Overview of prolapsed uterus
A prolapsed uterus happens when the uterus (womb) falls or drops into the vagina.
Uterine prolapse is very common. As many as half of women between the ages of 50 and 80 experience pelvic organ prolapse. It typically causes mild or no symptoms.
In some cases, uterine prolapse can be uncomfortable and embarrassing, as well as cause urination problems and interfere with sexual intercourse.
The gynecologists at Dignity Health are here to provide a diagnosis and help you determine the right treatment for prolapsed uterus. Find a Doctor near you today.
A prolapsed uterus sometimes has no signs at all, if the prolapse is incomplete. Depending on how far the uterus has fallen into the vaginal canal, you may notice some discomfort or other symptoms.
The most common signs and symptoms include:
- Pressure or a feeling of heaviness in the pelvic region or vagina
- Difficulty urinating, pain with urination, urine retention, repeated bladder infections, or urine leakage
- Difficulty passing a bowel movement
- Feeling like your internal organs are “falling out,” or like you’re sitting on a ball
- Visible tissue bulging from your vagina
- Increased discharge or bleeding from the vagina
- Pain or achy feeling in the lower back
- Problems with sexual intercourse
Typically, the uterus is held in place above the vagina by a group of muscles and ligaments called the pelvic floor. A prolapsed uterus occurs when the pelvic muscles and ligaments that support the uterus weaken to the point where they no longer support the uterus.
This condition is most common in women who have given birth vaginally, but women who have never given birth can also develop a prolapsed uterus in some cases.
The most common causes of prolapsed uterus include:
- An instrument-assisted delivery (such as a forceps- or vacuum-assisted birth)
- Delivery of a large baby
- Obesity: being overweight doubles the risk of developing prolapsed uterus
- Aging: the loss of estrogen after menopause has been associated with weakening of the pelvic muscles that support the uterus
- Long-term constipation: straining to have a bowel movement puts excess stress on the pelvic muscles over time
Uterine prolapse can be partial or complete, depending on the degree of weakening in the pelvic floor and how far the uterus has descended into the vaginal canal:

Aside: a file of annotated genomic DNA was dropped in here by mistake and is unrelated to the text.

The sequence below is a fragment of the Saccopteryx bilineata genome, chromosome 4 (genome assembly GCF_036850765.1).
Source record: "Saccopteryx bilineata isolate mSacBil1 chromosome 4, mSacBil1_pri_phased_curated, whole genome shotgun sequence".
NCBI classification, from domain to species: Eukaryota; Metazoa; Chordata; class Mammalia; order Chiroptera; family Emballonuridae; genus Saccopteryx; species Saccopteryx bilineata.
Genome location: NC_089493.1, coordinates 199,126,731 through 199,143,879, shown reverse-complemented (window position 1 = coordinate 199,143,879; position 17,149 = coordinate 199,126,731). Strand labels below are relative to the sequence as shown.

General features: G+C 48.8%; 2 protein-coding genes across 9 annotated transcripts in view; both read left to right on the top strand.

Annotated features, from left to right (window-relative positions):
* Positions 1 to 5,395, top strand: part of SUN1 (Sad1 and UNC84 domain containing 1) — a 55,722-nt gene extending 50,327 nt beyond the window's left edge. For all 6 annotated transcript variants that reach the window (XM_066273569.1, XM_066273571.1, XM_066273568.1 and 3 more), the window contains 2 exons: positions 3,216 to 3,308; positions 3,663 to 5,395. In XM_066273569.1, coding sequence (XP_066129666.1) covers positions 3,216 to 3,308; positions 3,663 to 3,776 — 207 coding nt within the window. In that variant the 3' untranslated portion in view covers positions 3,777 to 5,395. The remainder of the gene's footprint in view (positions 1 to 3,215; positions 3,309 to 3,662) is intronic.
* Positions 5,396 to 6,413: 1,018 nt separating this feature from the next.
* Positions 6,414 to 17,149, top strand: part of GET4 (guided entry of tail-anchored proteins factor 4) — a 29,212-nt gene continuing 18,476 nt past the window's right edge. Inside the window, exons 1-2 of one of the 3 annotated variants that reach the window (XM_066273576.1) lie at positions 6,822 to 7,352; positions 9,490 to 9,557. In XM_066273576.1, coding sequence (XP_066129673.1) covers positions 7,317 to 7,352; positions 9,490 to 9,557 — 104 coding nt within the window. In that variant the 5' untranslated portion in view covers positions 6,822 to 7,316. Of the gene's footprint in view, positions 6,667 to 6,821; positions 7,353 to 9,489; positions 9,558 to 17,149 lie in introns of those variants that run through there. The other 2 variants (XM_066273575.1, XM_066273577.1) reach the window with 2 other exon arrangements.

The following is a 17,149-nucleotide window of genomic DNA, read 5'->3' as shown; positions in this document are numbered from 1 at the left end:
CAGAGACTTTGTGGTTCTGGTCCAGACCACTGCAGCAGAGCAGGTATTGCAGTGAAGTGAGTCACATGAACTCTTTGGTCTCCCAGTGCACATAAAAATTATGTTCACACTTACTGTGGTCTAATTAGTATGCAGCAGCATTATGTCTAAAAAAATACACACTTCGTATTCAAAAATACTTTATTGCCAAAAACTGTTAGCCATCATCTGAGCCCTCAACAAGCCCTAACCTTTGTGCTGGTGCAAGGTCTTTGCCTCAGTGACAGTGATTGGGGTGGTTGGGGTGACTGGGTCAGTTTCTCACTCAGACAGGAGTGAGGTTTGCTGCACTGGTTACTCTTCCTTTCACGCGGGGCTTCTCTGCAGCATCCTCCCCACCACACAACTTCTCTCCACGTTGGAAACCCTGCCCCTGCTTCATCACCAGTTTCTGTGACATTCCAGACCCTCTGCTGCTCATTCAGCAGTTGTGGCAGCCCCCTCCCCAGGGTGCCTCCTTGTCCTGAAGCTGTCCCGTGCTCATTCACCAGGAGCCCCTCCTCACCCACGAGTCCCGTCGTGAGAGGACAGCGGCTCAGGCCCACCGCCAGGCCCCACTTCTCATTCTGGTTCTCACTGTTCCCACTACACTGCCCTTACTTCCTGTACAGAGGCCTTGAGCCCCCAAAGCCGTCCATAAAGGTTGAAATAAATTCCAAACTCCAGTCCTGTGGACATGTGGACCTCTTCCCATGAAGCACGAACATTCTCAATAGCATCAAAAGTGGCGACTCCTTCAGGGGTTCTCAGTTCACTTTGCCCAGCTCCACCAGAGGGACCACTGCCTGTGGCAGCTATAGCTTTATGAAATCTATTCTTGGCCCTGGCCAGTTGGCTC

- Incomplete uterine prolapse occurs when the uterus falls down but does not protrude from the vagina.
- Complete uterine prolapse occurs when the uterus descends far enough that some of the tissue protrudes from the vagina.
The degree of prolapse (measured by how far the uterus has fallen) is also commonly assigned a “grade,” from 1 to 4. A grade 1 prolapse means that the uterus has only descended into the upper vagina, while a grade 4 prolapse means that both the uterus and cervix are outside the entrance to the vagina.
The type and grade of prolapse will determine the type of treatment needed.
Risk factors for prolapsed uterus include:
- Being overweight
- Previous pregnancy or pregnancies
- Labor and delivery where instruments such as forceps or a vacuum were used
- Issues with the pelvic muscles, such as from chronic constipation
- Previous pelvic surgery
- Genetics (family history of prolapsed uterus)
- Chronic or uncontrollable cough
To help prevent uterine prolapse, you can take steps to protect and strengthen the pelvic floor:
- Avoid heavy lifting and other strenuous activities after giving birth
- Lift heavy objects with proper form and avoid overexerting yourself
- Maintain a healthy weight
- Treat or prevent constipation, for example by eating a diet higher in fiber and staying hydrated
- Perform Kegel exercises regularly to strengthen the pelvic floor
The information contained in this article is meant for educational purposes only and should not replace advice from your healthcare provider.